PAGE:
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An Education on Estate Planning

We all remember penmanship lessons. “Cursive” was a fitting word to describe those maddening swirls and lines that we drew on our lined paper. To me, the “z” looked like stairs leading to a haunted house.

My penmanship efforts probably scared my third-grade teacher half to death.

I was thinking about school curriculum following another client meeting in which family members had expressed their lack of knowledge of the long-term health care system.

What are we doing?

I am aware that penmanship is no longer a grade school priority, but important life subjects remain unexamined by educators charged with our developmental education.

Think about all of the subjects that have to be learned on the fly – financial literacy, taxation, insurance, health care, estate planning, career development and personal relationship management (dating, marriage, family communication). We spend a lot of time and money on college. College is four years (sometimes five; could be 6).

Every single item listed above is a lifetime issue.

So how do we combat these knowledge gaps?

Talk to your children. I am not saying it is cool to lecture your toddler on Medicare Part D, but maintaining an ongoing conversation on real life issues is extremely helpful.

Explain your goals for estate planning. My parents talked about everything. They dragged me to banks, accountants and retirement seminars. Hey, I was in the back seat of the car, kept quiet and did not demand food every 3 seconds – unlike some people who shall remain nameless. Even if my enthusiasm for adult activities was limited, I could not help noticing these issues were important to Mom and Dad.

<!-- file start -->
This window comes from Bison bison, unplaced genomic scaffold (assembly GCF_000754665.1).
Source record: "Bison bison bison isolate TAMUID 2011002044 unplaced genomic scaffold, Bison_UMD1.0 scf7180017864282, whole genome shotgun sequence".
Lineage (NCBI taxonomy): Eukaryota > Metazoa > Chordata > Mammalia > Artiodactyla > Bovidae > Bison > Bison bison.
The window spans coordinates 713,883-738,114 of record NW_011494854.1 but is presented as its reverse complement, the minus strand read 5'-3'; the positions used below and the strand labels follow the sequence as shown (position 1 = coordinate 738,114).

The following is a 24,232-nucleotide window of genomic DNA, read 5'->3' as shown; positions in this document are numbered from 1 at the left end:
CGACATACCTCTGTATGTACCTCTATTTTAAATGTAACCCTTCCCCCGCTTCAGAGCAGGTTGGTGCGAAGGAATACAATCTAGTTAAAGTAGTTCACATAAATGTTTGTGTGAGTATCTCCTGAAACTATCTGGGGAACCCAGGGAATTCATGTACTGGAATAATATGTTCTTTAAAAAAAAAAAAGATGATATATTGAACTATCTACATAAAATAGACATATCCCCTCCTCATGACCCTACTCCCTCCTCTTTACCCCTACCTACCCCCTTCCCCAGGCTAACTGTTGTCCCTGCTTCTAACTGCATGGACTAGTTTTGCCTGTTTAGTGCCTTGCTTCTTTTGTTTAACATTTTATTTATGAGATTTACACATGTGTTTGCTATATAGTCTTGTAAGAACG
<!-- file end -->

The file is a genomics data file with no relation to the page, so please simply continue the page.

If our job, as parents, is to prepare our children to tackle the real world, then they need to know how the real world works. They need to know the difference between a health insurance deductible and a co-pay. They need to know what a Will does and what a Trust does. They need to know that saving money should begin as soon as possible and not to wait until your earnings have increased.

They need to know how relationships can impact their lives positively and negatively. They need to know what a job in their chosen career actually feels like.  

Watch your children watch you when you deal with your aging parents. This is not a lesson plan on the signing of the Magna Carta or quadratic equations. This is real life: Grandma, with our assistance, set up an estate plan many years ago and placed her home in a Trust. She is getting good care in her home. That care is covered by a government program called Medicaid. Grandma’s assets were protected and can be used to make her life better. The money saved can then be used to enhance the lives of her loved ones.

These simple connections will embed themselves in your child’s brain and emerge when needed.

My handwriting may stink, but estate planning is not a total mystery.

Alan D. Feller, Esq., is managing partner of The Feller Group, located at 625 Route 6, Mahopac. He can be reached at


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